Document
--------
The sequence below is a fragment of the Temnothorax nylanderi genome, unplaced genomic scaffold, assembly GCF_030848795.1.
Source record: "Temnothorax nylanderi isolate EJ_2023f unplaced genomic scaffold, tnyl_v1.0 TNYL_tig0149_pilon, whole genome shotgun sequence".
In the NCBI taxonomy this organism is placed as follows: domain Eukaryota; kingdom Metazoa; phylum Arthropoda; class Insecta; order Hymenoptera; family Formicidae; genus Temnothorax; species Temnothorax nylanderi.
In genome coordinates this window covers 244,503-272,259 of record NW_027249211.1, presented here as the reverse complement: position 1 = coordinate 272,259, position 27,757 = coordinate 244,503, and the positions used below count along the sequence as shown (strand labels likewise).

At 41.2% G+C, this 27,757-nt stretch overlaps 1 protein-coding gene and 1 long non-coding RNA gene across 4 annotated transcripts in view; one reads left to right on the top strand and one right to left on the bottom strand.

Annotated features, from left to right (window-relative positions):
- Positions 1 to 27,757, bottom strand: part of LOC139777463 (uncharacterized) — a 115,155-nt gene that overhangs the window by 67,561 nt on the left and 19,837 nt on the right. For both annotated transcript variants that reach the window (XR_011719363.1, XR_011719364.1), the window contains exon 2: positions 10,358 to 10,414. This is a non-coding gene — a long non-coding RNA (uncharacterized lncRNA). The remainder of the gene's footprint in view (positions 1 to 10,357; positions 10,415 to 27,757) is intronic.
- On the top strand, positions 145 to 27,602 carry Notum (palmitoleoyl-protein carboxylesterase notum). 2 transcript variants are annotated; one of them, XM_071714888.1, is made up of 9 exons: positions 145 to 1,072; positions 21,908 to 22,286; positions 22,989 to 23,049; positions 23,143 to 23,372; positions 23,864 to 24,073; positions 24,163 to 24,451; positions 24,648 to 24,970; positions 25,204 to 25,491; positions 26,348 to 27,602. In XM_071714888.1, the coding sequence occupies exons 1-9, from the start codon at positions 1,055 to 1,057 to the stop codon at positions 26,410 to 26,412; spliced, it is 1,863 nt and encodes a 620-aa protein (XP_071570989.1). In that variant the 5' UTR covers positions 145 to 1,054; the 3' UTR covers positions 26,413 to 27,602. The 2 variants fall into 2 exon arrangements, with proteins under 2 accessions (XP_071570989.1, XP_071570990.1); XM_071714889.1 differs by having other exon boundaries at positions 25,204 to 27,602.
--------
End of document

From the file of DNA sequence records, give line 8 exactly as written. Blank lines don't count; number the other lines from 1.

- On the top strand, positions 145 to 27,602 carry Notum (palmitoleoyl-protein carboxylesterase notum). 2 transcript variants are annotated; one of them, XM_071714888.1, is made up of 9 exons: positions 145 to 1,072; positions 21,908 to 22,286; positions 22,989 to 23,049; positions 23,143 to 23,372; positions 23,864 to 24,073; positions 24,163 to 24,451; positions 24,648 to 24,970; positions 25,204 to 25,491; positions 26,348 to 27,602. In XM_071714888.1, the coding sequence occupies exons 1-9, from the start codon at positions 1,055 to 1,057 to the stop codon at positions 26,410 to 26,412; spliced, it is 1,863 nt and encodes a 620-aa protein (XP_071570989.1). In that variant the 5' UTR covers positions 145 to 1,054; the 3' UTR covers positions 26,413 to 27,602. The 2 variants fall into 2 exon arrangements, with proteins under 2 accessions (XP_071570989.1, XP_071570990.1); XM_071714889.1 differs by having other exon boundaries at positions 25,204 to 27,602.